Local Compactness in a Topological Space

# Local Compactness in a Topological Space

We have already described compactness of a topological space $X$, i.e., a set $A \subseteq X$ is said to be compact in $X$ if every open cover of $A$ has a finite subcover.

We will now describe the property of compactness locally.

 Definition: A topological space $X$ is said to be Locally Compact at a point $x \in X$ if there exists a neighbourhood $U$ of $x$ that is compact, and $X$ is said to be locally compact (in general) if $X$ is locally compact on all of $X$.

For example, $\mathbb{R}^n$ with the usual topology is locally compact. To see this, let $\mathbf{x} \in \mathbb{R}^n$. Then for any $r > 0$, the closed ball centered at $\mathbf{x}$ with radius $r$ which we denote by $\bar{B}(\mathbf{x}, r)$ is a compact neighbourhood of $\mathbf{x}$.

To see this, note that $\bar{B}(\mathbf{x}, r)$ is closed and bounded, and a set in $\mathbb{R}^n$ is compact if and only if it is both closed and bounded!

Therefore $\bar{B}(\mathbf{x}, r)$ is indeed a compact neighbourhood of $\mathbf{x}$, so $\mathbb{R}^n$ is locally compact.

Of course, $\mathbb{R}^n$ itself is not compact, so the concept of compactness and local compactness are difference concepts.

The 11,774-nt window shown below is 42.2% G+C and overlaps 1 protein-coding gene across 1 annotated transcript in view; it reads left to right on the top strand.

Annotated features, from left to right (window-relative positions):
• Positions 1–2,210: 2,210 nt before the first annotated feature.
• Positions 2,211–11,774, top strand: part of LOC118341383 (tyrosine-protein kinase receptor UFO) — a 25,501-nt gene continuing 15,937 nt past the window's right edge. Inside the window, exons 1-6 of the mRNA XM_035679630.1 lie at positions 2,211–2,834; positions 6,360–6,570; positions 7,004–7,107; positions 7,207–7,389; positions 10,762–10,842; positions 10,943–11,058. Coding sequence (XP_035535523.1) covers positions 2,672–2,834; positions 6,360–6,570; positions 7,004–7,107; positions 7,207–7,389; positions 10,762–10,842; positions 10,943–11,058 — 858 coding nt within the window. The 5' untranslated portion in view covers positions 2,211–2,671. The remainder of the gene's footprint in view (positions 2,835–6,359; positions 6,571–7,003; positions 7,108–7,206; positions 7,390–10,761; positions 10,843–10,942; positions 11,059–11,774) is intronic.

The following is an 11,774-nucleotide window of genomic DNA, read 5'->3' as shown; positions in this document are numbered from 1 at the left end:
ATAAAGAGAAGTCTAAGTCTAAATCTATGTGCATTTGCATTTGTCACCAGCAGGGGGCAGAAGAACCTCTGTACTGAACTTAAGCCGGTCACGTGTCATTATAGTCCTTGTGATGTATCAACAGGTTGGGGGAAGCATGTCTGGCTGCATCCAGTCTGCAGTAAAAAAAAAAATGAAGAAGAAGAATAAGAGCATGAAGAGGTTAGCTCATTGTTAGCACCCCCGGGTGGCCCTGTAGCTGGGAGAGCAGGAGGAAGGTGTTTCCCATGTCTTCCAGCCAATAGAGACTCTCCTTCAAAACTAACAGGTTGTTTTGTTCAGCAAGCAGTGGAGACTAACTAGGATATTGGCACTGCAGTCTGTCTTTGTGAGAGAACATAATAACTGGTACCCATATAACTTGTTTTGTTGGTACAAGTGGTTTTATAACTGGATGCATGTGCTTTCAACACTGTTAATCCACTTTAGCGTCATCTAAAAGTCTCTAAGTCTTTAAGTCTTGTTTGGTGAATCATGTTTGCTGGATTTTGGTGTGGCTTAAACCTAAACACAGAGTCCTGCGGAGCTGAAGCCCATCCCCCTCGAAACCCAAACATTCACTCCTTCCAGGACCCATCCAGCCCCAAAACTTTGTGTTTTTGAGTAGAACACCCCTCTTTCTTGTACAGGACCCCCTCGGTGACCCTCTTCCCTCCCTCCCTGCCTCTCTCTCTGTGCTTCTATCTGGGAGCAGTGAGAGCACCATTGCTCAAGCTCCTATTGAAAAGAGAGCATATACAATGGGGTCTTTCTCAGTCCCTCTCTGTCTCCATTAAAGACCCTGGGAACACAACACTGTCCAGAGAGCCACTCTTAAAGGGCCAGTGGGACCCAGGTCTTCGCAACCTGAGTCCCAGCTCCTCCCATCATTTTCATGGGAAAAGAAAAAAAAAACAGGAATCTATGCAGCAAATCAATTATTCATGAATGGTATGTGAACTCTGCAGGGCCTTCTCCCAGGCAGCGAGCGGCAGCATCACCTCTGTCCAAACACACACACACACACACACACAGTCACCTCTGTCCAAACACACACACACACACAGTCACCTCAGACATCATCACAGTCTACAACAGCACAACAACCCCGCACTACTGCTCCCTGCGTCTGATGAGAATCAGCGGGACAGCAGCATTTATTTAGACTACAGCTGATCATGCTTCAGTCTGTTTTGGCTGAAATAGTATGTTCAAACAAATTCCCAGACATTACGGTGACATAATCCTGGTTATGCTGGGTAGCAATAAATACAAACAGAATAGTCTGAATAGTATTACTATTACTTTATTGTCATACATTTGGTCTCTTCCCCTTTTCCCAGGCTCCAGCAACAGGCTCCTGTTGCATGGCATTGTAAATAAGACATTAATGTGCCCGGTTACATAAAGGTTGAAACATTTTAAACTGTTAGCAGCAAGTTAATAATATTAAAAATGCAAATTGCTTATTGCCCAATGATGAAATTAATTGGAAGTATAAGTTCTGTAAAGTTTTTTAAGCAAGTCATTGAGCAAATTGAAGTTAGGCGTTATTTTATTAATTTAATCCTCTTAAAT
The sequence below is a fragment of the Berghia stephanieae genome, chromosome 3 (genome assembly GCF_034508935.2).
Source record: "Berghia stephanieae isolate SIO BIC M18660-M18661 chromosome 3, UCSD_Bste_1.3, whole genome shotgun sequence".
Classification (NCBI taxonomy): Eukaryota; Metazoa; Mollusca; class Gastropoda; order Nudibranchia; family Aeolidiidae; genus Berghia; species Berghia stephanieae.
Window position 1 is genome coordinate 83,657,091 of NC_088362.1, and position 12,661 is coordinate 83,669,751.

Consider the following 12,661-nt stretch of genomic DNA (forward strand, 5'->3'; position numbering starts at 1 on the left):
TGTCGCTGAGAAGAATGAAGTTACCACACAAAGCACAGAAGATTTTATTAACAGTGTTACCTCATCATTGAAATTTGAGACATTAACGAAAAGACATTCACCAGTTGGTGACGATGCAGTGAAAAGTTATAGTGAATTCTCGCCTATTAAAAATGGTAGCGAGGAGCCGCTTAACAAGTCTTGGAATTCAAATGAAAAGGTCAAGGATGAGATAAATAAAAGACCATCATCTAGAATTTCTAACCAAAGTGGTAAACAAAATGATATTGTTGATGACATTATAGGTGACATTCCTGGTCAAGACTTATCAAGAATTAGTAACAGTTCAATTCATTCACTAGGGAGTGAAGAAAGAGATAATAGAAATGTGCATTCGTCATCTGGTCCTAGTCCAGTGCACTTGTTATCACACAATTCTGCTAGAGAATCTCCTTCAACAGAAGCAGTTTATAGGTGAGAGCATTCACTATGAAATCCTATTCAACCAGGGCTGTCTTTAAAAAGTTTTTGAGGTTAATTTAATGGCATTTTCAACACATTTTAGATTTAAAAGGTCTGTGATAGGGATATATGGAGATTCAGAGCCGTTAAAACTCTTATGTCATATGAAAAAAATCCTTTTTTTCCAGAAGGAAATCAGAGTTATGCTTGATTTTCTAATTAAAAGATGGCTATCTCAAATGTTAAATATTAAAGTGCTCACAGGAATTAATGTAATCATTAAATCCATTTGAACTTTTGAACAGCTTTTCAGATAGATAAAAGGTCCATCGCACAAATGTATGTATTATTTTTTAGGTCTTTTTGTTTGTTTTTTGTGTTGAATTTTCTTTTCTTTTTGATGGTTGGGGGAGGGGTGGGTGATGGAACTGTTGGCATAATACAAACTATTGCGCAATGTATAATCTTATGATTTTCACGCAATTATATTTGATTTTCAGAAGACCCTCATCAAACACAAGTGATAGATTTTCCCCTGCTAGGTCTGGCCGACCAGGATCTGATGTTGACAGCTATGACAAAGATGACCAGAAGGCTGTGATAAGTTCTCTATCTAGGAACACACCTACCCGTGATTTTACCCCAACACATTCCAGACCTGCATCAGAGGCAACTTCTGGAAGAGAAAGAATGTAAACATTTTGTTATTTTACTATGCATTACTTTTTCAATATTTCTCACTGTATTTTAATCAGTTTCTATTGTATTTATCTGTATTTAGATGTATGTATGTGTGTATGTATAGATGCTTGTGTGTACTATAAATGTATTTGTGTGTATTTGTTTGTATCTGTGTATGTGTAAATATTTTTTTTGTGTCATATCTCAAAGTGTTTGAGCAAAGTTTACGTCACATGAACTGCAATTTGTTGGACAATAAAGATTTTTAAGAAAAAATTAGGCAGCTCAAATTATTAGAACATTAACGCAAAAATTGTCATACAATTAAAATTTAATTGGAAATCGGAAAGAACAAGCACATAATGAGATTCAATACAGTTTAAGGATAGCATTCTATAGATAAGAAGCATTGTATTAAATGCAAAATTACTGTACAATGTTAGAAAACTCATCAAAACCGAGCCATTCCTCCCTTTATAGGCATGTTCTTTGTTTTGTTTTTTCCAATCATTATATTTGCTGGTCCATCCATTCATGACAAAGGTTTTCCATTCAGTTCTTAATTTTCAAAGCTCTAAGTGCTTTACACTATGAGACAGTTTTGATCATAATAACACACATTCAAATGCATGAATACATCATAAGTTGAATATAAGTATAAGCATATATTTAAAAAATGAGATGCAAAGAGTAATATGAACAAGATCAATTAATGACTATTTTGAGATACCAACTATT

For another example, let $X$ be any set with the discrete topology. Then for each $x \in X$ we have that the singleton set $\{ x \}$ is a neighbourhood of $x$ that is compact (since $\{ x \}$ is a finite set). So $X$ is locally compact. Of course, $X$ itself is compact if $X$ is a countable set, but $X$ is not compact if $X$ is an uncountable infinite set.

Nevertheless, the following proposition shows us that every compact space is also locally compact.

 Proposition 1: Let $X$ be a topological space. If $X$ is compact then $X$ is locally compact.
• Proof: Suppose that $X$ is a compact space. Then for every $x \in X$, $U = X$ is a neighbourhood of $x$ that is compact. So $X$ is locally compact. $\blacksquare$